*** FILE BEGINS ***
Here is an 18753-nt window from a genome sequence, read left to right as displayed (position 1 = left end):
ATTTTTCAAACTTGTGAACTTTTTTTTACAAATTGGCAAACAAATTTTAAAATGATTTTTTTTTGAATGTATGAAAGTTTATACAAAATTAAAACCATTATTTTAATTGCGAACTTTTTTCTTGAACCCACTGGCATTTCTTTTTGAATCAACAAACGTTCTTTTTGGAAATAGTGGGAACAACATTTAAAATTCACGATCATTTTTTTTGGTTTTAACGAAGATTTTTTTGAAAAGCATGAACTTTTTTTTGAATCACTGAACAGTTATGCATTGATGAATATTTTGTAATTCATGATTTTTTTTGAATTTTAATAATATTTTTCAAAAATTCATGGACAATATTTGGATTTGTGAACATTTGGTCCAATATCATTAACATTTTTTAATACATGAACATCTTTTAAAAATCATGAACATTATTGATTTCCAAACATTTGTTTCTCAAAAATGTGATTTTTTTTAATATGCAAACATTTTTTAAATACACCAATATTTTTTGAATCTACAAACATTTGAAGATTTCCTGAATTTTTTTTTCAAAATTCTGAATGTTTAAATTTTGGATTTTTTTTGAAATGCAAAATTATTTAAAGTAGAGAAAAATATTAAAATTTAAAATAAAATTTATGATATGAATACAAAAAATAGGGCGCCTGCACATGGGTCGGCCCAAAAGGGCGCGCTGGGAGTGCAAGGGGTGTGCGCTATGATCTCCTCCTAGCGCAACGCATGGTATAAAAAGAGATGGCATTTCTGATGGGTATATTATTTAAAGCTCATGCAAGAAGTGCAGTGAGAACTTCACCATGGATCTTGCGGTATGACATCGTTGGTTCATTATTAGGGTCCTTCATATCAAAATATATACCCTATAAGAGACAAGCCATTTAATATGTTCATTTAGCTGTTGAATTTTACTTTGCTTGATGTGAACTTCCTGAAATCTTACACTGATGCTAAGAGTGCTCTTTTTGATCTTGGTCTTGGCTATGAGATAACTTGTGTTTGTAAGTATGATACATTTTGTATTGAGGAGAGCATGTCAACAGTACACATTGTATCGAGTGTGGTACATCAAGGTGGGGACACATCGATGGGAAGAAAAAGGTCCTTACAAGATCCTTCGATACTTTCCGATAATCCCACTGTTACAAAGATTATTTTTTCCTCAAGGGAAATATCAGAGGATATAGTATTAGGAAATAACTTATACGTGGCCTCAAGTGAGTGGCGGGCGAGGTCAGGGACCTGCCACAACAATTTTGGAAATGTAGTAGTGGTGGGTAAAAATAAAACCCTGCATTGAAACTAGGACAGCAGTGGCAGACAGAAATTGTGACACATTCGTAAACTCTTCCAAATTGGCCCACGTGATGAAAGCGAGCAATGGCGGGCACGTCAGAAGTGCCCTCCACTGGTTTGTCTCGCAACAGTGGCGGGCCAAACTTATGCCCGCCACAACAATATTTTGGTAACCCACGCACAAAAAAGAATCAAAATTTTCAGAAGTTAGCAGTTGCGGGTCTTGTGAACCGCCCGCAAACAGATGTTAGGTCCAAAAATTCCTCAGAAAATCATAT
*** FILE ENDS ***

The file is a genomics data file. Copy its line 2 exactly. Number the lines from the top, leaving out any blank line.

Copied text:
ATTTTTCAAACTTGTGAACTTTTTTTTACAAATTGGCAAACAAATTTTAAAATGATTTTTTTTTGAATGTATGAAAGTTTATACAAAATTAAAACCATTATTTTAATTGCGAACTTTTTTCTTGAACCCACTGGCATTTCTTTTTGAATCAACAAACGTTCTTTTTGGAAATAGTGGGAACAACATTTAAAATTCACGATCATTTTTTTTGGTTTTAACGAAGATTTTTTTGAAAAGCATGAACTTTTTTTTGAATCACTGAACAGTTATGCATTGATGAATATTTTGTAATTCATGATTTTTTTTGAATTTTAATAATATTTTTCAAAAATTCATGGACAATATTTGGATTTGTGAACATTTGGTCCAATATCATTAACATTTTTTAATACATGAACATCTTTTAAAAATCATGAACATTATTGATTTCCAAACATTTGTTTCTCAAAAATGTGATTTTTTTTAATATGCAAACATTTTTTAAATACACCAATATTTTTTGAATCTACAAACATTTGAAGATTTCCTGAATTTTTTTTTCAAAATTCTGAATGTTTAAATTTTGGATTTTTTTTGAAATGCAAAATTATTTAAAGTAGAGAAAAATATTAAAATTTAAAATAAAATTTATGATATGAATACAAAAAATAGGGCGCCTGCACATGGGTCGGCCCAAAAGGGCGCGCTGGGAGTGCAAGGGGTGTGCGCTATGATCTCCTCCTAGCGCAACGCATGGTATAAAAAGAGATGGCATTTCTGATGGGTATATTATTTAAAGCTCATGCAAGAAGTGCAGTGAGAACTTCACCATGGATCTTGCGGTATGACATCGTTGGTTCATTATTAGGGTCCTTCATATCAAAATATATACCCTATAAGAGACAAGCCATTTAATATGTTCATTTAGCTGTTGAATTTTACTTTGCTTGATGTGAACTTCCTGAAATCTTACACTGATGCTAAGAGTGCTCTTTTTGATCTTGGTCTTGGCTATGAGATAACTTGTGTTTGTAAGTATGATACATTTTGTATTGAGGAGAGCATGTCAACAGTACACATTGTATCGAGTGTGGTACATCAAGGTGGGGACACATCGATGGGAAGAAAAAGGTCCTTACAAGATCCTTCGATACTTTCCGATAATCCCACTGTTACAAAGATTATTTTTTCCTCAAGGGAAATATCAGAGGATATAGTATTAGGAAATAACTTATACGTGGCCTCAAGTGAGTGGCGGGCGAGGTCAGGGACCTGCCACAACAATTTTGGAAATGTAGTAGTGGTGGGTAAAAATAAAACCCTGCATTGAAACTAGGACAGCAGTGGCAGACAGAAATTGTGACACATTCGTAAACTCTTCCAAATTGGCCCACGTGATGAAAGCGAGCAATGGCGGGCACGTCAGAAGTGCCCTCCACTGGTTTGTCTCGCAACAGTGGCGGGCCAAACTTATGCCCGCCACAACAATATTTTGGTAACCCACGCACAAAAAAGAATCAAAATTTTCAGAAGTTAGCAGTTGCGGGTCTTGTGAACCGCCCGCAAACAGATGTTAGGTCCAAAAATTCCTCAGAAAATCATAT